If you are familiar with standard information theory you may be wondering how the account I have given here differs from that standard account. Well for one thing I like to think that mine is much easier to read. Ok, seriously: It is true that I use many of the same equations and definitions from standard information theory. The difference however can be seen as follows: I consider information from a standpoint of what a message can tell us about states of affairs, while standard information theory is concerned with how much information is contained within a continuous sequence of messages. This leads to the following differences: in my account the probabilities in question are how likely a combination of states of affairs is to occur. Secondly, I don’t have to worry about the length of a message or its particular encoding since we aren’t concerned with channel capacity here. In standard information theory the probabilities in question are how often a certain sequence occurs in the stream of information. Because it is not assumed in the standard theory that we know the message size or even how to pull apart the stream into messages more complicated equations must be introduced (for example dealing with Markov sources). This is needed for the computer science uses of information theory, but not so much for us as philosophers. Why do I say that we don’t need to look at it from this perspective? Primarily because we will be using it to prove interesting facts about perception and knowledge about the world, and in these cases the messages are pretty easy to distinguish from each other (i.e. separate experiences). Likewise, channel capacity will often be irrelevant.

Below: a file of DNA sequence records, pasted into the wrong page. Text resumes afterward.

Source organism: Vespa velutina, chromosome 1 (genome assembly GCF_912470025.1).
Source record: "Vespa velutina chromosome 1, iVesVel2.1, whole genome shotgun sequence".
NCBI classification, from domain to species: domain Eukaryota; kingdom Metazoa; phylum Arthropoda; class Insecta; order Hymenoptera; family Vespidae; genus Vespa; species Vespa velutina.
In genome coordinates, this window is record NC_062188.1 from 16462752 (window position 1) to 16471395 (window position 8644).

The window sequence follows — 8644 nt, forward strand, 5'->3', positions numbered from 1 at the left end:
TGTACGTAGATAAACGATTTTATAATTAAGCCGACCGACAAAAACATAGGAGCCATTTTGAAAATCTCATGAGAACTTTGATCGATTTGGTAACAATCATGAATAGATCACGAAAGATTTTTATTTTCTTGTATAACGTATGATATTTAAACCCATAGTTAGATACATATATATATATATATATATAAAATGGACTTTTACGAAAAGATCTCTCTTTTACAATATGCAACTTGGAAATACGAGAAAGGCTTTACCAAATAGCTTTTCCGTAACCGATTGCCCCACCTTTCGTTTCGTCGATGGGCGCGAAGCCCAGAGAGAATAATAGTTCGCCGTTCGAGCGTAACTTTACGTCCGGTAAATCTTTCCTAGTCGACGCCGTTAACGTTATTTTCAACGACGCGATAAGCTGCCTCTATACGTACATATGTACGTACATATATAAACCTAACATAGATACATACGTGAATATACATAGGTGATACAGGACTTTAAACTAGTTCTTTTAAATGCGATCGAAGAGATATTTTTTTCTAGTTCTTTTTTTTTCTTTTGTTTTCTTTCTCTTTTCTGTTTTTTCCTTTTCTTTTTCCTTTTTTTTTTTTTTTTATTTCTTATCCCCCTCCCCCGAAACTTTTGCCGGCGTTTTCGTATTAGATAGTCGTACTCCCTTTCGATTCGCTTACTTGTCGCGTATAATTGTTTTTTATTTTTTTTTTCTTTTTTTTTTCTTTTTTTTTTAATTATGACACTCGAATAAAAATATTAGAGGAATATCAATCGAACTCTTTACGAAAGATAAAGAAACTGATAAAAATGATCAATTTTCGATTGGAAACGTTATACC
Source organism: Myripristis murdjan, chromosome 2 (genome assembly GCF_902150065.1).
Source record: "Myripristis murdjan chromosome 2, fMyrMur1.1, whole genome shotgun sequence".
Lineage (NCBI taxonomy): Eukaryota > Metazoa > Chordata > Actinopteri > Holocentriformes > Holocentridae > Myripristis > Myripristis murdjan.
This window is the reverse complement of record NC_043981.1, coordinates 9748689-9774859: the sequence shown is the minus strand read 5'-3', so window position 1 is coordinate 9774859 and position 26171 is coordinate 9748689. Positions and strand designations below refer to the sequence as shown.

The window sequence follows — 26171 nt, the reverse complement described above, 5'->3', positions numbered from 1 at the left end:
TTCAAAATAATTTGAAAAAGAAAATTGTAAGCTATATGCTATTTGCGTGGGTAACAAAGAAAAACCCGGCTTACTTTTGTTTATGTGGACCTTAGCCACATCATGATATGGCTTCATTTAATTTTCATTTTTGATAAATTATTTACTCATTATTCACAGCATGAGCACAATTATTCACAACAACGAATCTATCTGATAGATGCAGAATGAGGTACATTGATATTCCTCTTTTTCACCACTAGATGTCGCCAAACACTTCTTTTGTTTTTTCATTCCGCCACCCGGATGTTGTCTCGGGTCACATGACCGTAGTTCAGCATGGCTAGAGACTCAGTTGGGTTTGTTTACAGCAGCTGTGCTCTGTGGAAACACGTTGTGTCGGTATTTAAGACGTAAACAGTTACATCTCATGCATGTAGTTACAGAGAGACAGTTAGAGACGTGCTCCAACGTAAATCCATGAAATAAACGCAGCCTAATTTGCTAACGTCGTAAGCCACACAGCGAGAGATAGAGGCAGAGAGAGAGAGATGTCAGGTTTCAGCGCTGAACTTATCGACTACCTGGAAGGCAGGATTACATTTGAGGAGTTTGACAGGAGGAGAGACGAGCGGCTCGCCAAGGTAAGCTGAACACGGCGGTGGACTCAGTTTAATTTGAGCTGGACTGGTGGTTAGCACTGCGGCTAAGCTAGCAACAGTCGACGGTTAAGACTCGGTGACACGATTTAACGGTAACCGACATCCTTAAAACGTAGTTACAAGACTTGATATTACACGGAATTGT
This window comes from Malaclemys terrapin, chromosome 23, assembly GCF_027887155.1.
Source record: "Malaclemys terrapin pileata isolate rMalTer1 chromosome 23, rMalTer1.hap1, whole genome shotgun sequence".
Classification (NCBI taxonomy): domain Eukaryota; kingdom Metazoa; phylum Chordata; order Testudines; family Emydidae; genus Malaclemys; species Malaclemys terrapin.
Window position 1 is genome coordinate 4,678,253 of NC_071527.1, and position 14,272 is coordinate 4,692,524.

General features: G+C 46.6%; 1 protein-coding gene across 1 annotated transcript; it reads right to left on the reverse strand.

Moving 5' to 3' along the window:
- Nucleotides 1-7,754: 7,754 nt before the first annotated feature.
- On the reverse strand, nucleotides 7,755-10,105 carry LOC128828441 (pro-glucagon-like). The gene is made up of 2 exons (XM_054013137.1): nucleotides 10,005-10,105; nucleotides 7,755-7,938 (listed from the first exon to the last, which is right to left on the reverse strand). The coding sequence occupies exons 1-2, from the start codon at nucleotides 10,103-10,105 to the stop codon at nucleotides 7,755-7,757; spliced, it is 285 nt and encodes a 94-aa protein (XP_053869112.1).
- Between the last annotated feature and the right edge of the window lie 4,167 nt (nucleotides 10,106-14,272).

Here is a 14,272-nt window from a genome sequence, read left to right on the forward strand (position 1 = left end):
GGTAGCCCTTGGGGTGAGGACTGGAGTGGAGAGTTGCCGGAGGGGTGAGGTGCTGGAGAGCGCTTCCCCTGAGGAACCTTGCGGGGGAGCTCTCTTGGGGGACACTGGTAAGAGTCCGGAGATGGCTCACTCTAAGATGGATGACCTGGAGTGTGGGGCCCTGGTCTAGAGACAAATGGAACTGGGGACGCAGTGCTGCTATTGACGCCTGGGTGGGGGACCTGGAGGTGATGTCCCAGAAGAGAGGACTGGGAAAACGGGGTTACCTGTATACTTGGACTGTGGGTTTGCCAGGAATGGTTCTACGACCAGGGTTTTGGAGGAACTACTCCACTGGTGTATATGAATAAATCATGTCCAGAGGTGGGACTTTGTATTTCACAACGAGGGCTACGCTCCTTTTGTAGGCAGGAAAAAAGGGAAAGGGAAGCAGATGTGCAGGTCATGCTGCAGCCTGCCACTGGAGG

That doesn’t mean you shouldn’t study standard information theory if it is of interest to you. I found the following resources helpful: Wikipedia on information theory, Wikipedia on information entropy, David MacKay’s lecture notes, and C. E. Shannon’s original paper (pdf).

Part 2


  1. I enjoy reading your work in general, and this entry in particular caught my eye as I have made some similar observations in the past. You might find the work of Kenneth D. Bailey of interest, as he has also used very similar ideas in his work on ‘Social Entropy Theory’. In particular, see Bailey’s 1990 “Why H does not measure information” in Quality and Quantity 24: 159-171.

    Also, while more ‘applied’ than ‘philosophical’, on Shannon theory and knowledge, I enjoy the work of Loet Leydesdorff.

    Both are profound thinkers and very approachable on the topic of their work.

    Comment by meleephd — July 12, 2006 @ 7:32 pm

  2. And the link to that article is here. (hopefully that link works)

    Comment by Peter — July 12, 2006 @ 11:05 pm

  3. Ok, I just finished reading the article, and let me tell you, it makes a pretty serious mistake. The real meaning of H (the predicate I have been calling: I) is the amount of NEW information that a message provides about a situation, and Dr. Bailey thinks that it is information period. As he points out thinking of it as information period is inconsistent, but that is definitely not what it represents (nor is it the account of H/I that I have given here, or at least I hope so). It also gets a bit more complicated when you start looking at real situations, due to “noise” effects (see part 2). Thanks for pointing out this article to me though, because it is always good to be exposed to possible objections.

    Comment by Peter — July 12, 2006 @ 11:14 pm

  4. Peter – I should have been more specific about my (internal) intention, which was not to raise objections.

    Of course Bailey’s work is not ‘fully’ developed, as his intentions were a bit different, as well. He was merely pointing to some theoretical deficiences in a possibly useful idea.

    My comment was intended to indicate the central importance of your own work to many arenas, some of which you might not before have considered.


    Comment by meleephd — July 16, 2006 @ 9:10 am